The classic business case for retail workforce management (WFM) tends to centre around two drivers – 1. Business returns (lower costs, better top line and mitigated risk) and 2. The Customer offering (provide the right numbers of employees to deal with customers). These however are just parts of a puzzle that in isolation will never drive retailers to the next level of competitiveness.
We believe that the 'right attitude' needs to be added to the WFM mantra 'right people, right place, right time, right skill, right cost', and to the business case, a third driver – 3. Employee fulfilment.
Sam Walton, founder of Walmart, states in his autobiography "the way management treat the associates is the way that associates will treat the customer. And if the associates treat the customers well they will return again and again."
Aside from the repeat business alluded to by Walton the Institute of Customer Service in the UK, found that one in four consumers are willing to pay on average five percent more for better customer service. Its chief executive, Jo Causon, said: "In this difficult economic environment, service is the critical differentiator for businesses. To make the most of this, companies need to train and motivate staff to go the extra mile."
A raft of consumer driven technologies will enable the next generation of WFM to shape a workforce containing motivated, engaged employees that are pulling in the right direction. I say "will" but it's already happening, some of the world's leading retailers are already using social media to create two-way communication. Shift-bidding for instance via Facebook, Twitter and SMS allows retailers to quickly advertise available shifts and their employees to view, accept or swap on their terms, at a time they choose, using any device they want to. Everyone wins, with better service for customers, reduced overtime, advanced notice of shift availability and the opportunity for employees to increase earnings. Evidence suggests that employees in particular value this more understanding and flexible approach to shift management.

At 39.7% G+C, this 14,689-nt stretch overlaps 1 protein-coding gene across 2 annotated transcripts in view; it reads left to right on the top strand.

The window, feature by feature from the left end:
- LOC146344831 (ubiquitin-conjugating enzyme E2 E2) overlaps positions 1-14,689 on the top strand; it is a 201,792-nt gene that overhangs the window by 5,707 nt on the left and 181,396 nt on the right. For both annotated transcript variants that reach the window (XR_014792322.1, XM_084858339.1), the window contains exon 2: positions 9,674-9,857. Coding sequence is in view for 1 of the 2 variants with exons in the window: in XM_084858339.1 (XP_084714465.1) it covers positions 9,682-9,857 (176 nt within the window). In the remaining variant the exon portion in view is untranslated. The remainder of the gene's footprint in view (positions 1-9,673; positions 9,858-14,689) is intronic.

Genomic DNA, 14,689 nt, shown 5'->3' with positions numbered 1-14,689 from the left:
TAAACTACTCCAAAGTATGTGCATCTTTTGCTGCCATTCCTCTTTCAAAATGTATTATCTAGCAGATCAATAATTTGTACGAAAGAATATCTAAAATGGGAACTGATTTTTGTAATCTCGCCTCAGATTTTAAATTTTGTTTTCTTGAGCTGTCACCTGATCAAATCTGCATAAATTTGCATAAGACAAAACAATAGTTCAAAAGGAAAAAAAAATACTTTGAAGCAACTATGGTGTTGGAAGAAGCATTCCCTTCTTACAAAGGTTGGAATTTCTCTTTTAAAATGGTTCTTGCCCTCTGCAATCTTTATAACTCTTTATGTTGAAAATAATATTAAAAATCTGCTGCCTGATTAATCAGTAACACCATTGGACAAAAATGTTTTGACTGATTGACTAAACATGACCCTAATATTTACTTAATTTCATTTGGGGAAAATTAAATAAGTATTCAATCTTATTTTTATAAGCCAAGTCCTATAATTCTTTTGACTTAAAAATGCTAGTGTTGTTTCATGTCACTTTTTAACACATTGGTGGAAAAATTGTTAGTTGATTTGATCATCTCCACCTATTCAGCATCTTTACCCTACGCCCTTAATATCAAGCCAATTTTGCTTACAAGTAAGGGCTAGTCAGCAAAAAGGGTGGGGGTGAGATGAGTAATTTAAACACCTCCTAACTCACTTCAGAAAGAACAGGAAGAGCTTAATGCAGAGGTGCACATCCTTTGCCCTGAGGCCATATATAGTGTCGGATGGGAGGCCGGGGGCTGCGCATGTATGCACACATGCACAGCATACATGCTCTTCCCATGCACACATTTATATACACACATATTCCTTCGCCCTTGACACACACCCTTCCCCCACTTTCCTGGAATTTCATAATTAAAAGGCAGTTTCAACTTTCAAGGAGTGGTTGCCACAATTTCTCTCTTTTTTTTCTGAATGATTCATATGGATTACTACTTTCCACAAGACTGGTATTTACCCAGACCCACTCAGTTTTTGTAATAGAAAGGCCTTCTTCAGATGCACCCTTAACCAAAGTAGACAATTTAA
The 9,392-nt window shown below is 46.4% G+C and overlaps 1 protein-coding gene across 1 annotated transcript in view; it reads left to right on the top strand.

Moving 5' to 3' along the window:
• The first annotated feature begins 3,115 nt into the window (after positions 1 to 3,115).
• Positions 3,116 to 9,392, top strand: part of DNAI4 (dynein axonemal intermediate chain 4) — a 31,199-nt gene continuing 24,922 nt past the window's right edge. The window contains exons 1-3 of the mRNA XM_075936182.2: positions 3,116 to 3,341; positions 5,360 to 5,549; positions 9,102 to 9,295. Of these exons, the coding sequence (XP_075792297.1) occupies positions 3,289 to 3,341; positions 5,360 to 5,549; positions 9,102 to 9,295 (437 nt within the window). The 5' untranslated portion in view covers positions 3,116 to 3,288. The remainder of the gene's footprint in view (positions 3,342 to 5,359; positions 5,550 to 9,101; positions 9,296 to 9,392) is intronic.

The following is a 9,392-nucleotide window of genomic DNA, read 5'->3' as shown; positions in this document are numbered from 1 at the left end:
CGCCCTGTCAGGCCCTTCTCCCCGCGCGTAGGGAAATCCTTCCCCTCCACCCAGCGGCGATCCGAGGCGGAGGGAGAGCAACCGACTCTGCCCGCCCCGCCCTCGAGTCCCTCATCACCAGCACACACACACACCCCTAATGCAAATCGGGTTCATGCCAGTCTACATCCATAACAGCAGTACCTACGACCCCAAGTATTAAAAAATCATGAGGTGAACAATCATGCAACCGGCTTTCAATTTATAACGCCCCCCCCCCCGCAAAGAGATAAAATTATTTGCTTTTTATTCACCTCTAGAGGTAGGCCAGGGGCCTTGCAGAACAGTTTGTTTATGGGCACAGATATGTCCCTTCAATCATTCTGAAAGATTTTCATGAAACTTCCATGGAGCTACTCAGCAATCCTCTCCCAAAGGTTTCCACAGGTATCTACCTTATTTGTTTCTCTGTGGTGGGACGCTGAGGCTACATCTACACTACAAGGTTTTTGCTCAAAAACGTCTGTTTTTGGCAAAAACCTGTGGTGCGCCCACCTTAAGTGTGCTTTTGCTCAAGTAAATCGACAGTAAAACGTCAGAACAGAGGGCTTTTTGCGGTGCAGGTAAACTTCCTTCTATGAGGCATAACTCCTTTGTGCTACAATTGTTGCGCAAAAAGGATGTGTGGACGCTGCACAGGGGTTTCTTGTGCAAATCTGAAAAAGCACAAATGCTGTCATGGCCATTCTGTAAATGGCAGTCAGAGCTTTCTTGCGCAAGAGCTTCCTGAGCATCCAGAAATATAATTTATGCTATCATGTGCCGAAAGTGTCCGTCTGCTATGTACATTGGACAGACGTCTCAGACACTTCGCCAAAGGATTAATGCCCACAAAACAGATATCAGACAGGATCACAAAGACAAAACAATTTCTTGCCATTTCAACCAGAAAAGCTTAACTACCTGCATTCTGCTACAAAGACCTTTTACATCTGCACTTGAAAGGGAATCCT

Another very new development to focus employees is the gamification of retail tasks. Making a 'game' out of work is not trivial, it is the next step towards the consumerisation of the workplace - set individuals, or departments, or stores with objectives and allocate points based on performance. The accumulation of these points then leads to rewards (virtual badges, vouchers, financial rewards or shares etc) to cultivate the right attitude. We are working with one retailer that has hired ex-games developers to model technology that sets targets for employees, tracks performance (using mobile devices) and rewards them appropriately.
Of course this in-store performance information can be tracked, sliced and diced to not only make better informed decisions but to perpetuate 'the game' with league tables, all appealing to our competitive nature.
By introducing this new dimension of Employee fulfilment into workforce management we have a rounded view of WFM 123 - 1. Business returns 2. The Customer offering and 3. Employee fulfilment. Finding the appropriate balance between these three objectives will help retailers maximise their workforce efficiency.
The technology for fostering employee engagement is here and it is quick and easy to implement, and what's more it's 'sticky' because we are familiar with consumer-based devices or concepts. Operationally these technologies are a match made in heaven for Cloud WFM, simplifying the complex – both technically and culturally.
WFM is no longer just about managing numbers; it's also about cultivating the right attitude, engendering a feeling amongst employees that work is an enjoyable and rewarding part of their lives, rather than a means to an end - if you can get this right our 123 of WFM will all be positively impacted.